Along with increasing healthy essential fatty acids in the diet, special attention should be given to increasing fiber sources as well. By increasing phytosterols and fiber, you will decrease binding sites for cholesterol.The slower your food is passing through the bowels, the more cholesterols are being absorbed. If you speed up the flow of food with extra fiber, there is less time and opportunity for the body to absorb more cholesterol. Regular bowel movements (at least once daily) is ideal for a healthy digestion. Increasing fiber rich foods help this process. High fiber foods include split peas, lentils, black beans, avocado, edamame, raspberries, whole wheat pastas, blackberries, pearled barley, artichoke hearts, pears, broccoli, chia seeds, oatmeal, apples, brussel sprouts, flax seeds, brown rice and almonds. Also, slippery elm is a wonderful addition to your daily diet as this helps to coat and soothe the lining of the digestive tissues (especially the intestines and colon) so that your foods continue to move through at a steady rate. Just 1 teaspoon a day of slippery elm powder works well.

  3. Support the liver

    With anti-inflammatory foods. Since the liver is a major site of cholesterol production, we need to make sure the liver is healthy and going through both phases of liver detox efficiently. The best way to support your liver detoxification processes is with the foods that you eat every day. Colorful, nutrient rich and simple foods are ideal, with a focus on brightly colored fruits and vegetables and lots of water. Anti-inflammatory foods such as turmeric, black pepper, green leafy vegetables, olive oil (all of the EFA’s are great anti-inflammatories!), blueberries, beets, broccoli, salmon, coconut oil, and chard are excellent foods for liver support, and the more variety you can get in your daily diet the better!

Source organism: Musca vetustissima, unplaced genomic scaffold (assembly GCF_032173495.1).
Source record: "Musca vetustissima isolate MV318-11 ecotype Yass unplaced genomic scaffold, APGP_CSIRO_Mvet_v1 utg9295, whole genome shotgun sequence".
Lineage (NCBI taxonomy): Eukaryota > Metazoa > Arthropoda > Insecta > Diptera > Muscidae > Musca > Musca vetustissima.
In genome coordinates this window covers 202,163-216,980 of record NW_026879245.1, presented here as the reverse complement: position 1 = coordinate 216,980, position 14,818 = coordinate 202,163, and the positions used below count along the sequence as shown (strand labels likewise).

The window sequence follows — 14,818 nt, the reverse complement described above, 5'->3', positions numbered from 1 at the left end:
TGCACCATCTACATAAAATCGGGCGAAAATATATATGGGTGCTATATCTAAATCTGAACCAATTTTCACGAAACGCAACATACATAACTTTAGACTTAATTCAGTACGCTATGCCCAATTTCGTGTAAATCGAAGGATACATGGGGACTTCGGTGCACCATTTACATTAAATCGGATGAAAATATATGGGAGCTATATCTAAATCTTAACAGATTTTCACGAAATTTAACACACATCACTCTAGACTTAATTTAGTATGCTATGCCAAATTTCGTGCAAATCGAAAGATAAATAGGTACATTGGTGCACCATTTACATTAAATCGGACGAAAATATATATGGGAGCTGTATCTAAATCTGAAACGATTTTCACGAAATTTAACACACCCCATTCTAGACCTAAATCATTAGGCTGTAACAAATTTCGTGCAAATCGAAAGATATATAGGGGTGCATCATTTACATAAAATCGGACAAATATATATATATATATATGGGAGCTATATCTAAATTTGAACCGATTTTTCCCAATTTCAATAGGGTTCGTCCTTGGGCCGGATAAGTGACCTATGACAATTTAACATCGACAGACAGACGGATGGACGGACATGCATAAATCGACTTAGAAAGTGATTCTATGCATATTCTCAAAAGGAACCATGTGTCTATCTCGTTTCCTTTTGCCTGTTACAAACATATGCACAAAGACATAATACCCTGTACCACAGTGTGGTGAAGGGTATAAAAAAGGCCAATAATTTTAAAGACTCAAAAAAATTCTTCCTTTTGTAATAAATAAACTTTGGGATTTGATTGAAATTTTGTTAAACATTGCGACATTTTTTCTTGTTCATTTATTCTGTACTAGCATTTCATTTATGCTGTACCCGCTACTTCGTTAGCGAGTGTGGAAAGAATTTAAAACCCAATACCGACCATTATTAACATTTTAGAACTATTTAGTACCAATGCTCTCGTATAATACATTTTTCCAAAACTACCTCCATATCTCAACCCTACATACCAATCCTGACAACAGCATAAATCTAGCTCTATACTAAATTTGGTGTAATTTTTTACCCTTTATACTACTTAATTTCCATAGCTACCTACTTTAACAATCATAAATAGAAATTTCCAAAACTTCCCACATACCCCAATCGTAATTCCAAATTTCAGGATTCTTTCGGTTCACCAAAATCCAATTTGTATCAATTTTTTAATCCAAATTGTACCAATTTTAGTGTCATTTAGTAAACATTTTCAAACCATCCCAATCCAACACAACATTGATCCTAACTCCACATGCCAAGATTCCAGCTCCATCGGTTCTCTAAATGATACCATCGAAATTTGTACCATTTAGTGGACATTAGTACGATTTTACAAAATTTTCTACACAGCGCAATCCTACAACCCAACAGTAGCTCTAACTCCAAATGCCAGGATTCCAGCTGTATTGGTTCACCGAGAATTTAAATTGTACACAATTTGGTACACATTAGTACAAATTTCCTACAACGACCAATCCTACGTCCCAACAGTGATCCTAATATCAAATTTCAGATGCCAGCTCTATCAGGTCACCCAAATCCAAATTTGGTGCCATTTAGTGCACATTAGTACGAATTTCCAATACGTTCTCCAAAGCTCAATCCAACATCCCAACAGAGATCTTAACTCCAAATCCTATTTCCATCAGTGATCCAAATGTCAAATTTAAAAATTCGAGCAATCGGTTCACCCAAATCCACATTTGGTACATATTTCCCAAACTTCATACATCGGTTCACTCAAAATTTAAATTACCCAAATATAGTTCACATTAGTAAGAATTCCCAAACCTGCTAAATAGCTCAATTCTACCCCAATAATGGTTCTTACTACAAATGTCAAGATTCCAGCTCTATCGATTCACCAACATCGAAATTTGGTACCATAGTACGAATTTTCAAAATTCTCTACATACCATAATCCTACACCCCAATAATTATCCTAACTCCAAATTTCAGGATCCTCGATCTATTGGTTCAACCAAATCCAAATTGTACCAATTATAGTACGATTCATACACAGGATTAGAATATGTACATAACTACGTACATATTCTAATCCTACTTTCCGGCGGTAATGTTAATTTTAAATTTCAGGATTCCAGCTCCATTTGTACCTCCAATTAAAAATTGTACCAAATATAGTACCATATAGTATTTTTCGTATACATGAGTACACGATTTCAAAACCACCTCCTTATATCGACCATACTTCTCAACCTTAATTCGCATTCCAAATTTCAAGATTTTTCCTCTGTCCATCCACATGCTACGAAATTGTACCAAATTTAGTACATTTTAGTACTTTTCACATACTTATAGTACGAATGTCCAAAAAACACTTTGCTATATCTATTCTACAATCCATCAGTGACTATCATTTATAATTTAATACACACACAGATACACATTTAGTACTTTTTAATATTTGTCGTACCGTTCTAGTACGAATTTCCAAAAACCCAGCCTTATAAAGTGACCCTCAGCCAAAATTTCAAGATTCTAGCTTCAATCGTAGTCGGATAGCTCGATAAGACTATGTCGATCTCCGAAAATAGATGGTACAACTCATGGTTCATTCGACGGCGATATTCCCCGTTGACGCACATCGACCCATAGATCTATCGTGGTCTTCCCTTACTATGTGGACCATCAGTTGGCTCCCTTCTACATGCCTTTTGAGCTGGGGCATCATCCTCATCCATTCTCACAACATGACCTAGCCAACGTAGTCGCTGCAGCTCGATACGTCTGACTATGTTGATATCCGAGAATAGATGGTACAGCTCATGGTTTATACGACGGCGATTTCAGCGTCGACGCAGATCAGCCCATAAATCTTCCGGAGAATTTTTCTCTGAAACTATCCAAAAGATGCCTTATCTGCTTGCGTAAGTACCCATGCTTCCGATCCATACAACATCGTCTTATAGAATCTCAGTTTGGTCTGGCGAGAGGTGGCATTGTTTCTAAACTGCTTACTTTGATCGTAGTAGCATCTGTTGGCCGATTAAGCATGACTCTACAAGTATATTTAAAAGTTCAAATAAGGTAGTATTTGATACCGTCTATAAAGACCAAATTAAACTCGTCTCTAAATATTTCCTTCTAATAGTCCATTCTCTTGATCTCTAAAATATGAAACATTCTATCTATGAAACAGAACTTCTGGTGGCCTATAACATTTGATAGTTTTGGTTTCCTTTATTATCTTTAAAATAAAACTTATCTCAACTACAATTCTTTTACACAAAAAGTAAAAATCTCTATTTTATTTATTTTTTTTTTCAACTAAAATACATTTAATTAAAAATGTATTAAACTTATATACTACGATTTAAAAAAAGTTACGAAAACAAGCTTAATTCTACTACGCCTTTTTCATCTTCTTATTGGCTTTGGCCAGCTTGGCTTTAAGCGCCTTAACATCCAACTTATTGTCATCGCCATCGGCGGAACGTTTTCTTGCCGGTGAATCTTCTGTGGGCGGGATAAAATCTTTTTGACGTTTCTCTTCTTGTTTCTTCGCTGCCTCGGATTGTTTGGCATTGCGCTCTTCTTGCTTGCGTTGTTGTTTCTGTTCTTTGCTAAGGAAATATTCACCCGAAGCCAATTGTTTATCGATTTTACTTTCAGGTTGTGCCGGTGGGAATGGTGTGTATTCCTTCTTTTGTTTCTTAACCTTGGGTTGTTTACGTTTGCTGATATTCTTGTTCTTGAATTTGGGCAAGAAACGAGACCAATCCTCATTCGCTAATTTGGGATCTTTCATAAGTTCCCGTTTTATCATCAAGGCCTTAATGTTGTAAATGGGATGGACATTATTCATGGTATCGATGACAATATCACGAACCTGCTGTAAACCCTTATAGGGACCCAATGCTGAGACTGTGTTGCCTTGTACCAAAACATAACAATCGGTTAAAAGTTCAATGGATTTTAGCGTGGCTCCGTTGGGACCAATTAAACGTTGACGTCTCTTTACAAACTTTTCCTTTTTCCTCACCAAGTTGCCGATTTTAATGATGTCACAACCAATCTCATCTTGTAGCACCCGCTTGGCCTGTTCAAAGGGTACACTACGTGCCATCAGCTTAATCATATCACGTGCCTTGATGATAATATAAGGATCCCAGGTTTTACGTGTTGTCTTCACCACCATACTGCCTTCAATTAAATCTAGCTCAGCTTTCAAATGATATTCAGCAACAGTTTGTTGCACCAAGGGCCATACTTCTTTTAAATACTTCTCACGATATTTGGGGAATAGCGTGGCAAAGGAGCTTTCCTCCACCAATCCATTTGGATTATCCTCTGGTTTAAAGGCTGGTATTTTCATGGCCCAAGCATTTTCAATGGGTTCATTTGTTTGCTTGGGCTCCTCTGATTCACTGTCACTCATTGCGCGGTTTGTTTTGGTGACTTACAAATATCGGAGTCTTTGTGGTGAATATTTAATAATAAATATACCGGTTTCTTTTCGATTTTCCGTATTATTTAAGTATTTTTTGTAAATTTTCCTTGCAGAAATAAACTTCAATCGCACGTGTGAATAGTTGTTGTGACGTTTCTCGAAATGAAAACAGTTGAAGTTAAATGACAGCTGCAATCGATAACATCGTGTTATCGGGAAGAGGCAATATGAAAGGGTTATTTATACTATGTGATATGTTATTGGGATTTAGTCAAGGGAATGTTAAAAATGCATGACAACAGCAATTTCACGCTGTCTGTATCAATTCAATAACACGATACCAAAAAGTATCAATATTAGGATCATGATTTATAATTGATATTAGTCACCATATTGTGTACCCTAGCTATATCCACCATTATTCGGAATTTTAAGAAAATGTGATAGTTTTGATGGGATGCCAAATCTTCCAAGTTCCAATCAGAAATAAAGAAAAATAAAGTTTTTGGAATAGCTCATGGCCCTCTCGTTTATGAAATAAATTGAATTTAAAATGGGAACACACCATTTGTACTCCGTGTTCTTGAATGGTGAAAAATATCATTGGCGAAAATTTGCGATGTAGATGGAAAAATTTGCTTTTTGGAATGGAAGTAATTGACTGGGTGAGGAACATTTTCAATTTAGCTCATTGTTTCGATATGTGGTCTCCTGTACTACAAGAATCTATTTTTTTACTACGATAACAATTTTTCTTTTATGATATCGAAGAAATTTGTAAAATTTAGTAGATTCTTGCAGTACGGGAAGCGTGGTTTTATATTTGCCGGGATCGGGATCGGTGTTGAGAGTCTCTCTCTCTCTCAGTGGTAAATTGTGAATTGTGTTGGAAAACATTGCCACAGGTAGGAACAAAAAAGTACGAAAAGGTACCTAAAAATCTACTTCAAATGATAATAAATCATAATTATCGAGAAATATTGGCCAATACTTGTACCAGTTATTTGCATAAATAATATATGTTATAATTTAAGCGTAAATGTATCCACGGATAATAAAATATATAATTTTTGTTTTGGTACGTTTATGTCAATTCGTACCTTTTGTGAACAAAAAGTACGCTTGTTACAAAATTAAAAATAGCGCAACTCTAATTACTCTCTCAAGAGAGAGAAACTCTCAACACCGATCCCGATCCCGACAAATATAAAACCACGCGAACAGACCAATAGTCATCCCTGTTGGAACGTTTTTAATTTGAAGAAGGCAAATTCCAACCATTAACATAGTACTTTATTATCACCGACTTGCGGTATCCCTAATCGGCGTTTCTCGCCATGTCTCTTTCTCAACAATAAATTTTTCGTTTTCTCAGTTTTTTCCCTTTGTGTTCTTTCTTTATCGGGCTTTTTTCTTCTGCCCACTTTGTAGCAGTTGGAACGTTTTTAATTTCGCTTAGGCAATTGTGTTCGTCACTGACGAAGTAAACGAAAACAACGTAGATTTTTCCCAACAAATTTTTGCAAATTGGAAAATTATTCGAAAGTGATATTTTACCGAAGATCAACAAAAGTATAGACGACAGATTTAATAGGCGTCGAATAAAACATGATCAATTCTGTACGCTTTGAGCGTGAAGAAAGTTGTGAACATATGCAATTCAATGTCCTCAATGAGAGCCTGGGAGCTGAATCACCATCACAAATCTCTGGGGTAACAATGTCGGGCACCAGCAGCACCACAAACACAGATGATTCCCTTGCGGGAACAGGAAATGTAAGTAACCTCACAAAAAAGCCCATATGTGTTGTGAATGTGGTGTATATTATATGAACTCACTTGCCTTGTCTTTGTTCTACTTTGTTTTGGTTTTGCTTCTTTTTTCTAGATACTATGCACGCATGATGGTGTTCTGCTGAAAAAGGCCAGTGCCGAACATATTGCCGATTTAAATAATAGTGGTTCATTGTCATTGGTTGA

Stress also plays a role in high cholesterol (because we know stress contributes to everything!).

When the body is under stress, we produce more cholesterol because the liver is told to make more cholesterol for cortisol production. This is often why we see high cholesterol and high blood pressure go hand in hand. Along with a healthy diet, we also need to be mindful of how much stress we choose to take on, and especially how we respond to the stressors that we allow in.

Prevention is the first step in maintaining good health.

It has been consistently agreed upon that high cholesterol can lead to increased risk of heart attack, stroke, and heart disease. With some basic foundational changes in diet and lifestyle, these risks are drastically reduced. If you need support developing a nutrition plan that is specific for high cholesterol or metabolic syndrome, consider making an appointment with our nutritionist, Lindsay Kluge, for an individualized approach that’s tailored to your dietary needs.

About the Author:

Lindsay Kluge is a Clinical Herbalist & Licensed Dietitian Nutritionist and received her Masters of Science degree in Herbal Medicine from the Maryland University of Integrative Health in 2012. She has been with Richmond Natural Medicine since 2013, and specializes in therapeutic holistic nutrition, circadian rhythm balance and sleep physiology, digestion, and Ayurvedic nutrition. She offers individualized nutrition and herbal medicine consultations that include meal planning support, custom compounded herbal formulas, nutrition guidance and general wellness support.  Learn more about services that Lindsay offers at Richmond Natural Medicine by clicking HERE.